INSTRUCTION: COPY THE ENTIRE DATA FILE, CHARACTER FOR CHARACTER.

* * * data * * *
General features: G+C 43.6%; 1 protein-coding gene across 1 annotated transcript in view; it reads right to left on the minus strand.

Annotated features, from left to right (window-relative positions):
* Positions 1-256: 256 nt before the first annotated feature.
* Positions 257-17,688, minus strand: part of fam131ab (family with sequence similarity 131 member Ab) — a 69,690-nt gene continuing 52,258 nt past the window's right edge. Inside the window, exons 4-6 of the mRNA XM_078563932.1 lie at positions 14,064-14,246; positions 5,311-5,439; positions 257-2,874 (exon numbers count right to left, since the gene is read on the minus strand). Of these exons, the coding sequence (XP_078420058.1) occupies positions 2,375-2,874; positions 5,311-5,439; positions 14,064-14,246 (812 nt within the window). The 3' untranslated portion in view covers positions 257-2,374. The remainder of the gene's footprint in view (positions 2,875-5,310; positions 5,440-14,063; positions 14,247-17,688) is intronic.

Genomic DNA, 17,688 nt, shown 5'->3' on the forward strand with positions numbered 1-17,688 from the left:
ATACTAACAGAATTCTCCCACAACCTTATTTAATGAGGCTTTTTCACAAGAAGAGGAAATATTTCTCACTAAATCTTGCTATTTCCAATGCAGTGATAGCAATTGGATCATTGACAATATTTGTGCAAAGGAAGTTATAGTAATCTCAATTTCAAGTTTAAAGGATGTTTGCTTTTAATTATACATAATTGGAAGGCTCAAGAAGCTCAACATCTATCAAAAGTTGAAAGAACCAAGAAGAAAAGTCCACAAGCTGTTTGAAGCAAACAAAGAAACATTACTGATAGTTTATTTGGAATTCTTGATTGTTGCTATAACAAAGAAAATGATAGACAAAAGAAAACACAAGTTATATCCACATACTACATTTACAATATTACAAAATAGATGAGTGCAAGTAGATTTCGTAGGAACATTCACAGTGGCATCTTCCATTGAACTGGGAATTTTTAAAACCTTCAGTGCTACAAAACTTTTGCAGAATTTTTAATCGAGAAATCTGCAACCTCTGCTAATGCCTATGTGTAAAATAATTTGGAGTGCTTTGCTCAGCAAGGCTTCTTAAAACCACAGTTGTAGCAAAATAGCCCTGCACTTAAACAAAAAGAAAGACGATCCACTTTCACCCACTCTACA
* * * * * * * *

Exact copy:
General features: G+C 43.6%; 1 protein-coding gene across 1 annotated transcript in view; it reads right to left on the minus strand.

Annotated features, from left to right (window-relative positions):
* Positions 1-256: 256 nt before the first annotated feature.
* Positions 257-17,688, minus strand: part of fam131ab (family with sequence similarity 131 member Ab) — a 69,690-nt gene continuing 52,258 nt past the window's right edge. Inside the window, exons 4-6 of the mRNA XM_078563932.1 lie at positions 14,064-14,246; positions 5,311-5,439; positions 257-2,874 (exon numbers count right to left, since the gene is read on the minus strand). Of these exons, the coding sequence (XP_078420058.1) occupies positions 2,375-2,874; positions 5,311-5,439; positions 14,064-14,246 (812 nt within the window). The 3' untranslated portion in view covers positions 257-2,374. The remainder of the gene's footprint in view (positions 2,875-5,310; positions 5,440-14,063; positions 14,247-17,688) is intronic.

Genomic DNA, 17,688 nt, shown 5'->3' on the forward strand with positions numbered 1-17,688 from the left:
ATACTAACAGAATTCTCCCACAACCTTATTTAATGAGGCTTTTTCACAAGAAGAGGAAATATTTCTCACTAAATCTTGCTATTTCCAATGCAGTGATAGCAATTGGATCATTGACAATATTTGTGCAAAGGAAGTTATAGTAATCTCAATTTCAAGTTTAAAGGATGTTTGCTTTTAATTATACATAATTGGAAGGCTCAAGAAGCTCAACATCTATCAAAAGTTGAAAGAACCAAGAAGAAAAGTCCACAAGCTGTTTGAAGCAAACAAAGAAACATTACTGATAGTTTATTTGGAATTCTTGATTGTTGCTATAACAAAGAAAATGATAGACAAAAGAAAACACAAGTTATATCCACATACTACATTTACAATATTACAAAATAGATGAGTGCAAGTAGATTTCGTAGGAACATTCACAGTGGCATCTTCCATTGAACTGGGAATTTTTAAAACCTTCAGTGCTACAAAACTTTTGCAGAATTTTTAATCGAGAAATCTGCAACCTCTGCTAATGCCTATGTGTAAAATAATTTGGAGTGCTTTGCTCAGCAAGGCTTCTTAAAACCACAGTTGTAGCAAAATAGCCCTGCACTTAAACAAAAAGAAAGACGATCCACTTTCACCCACTCTACA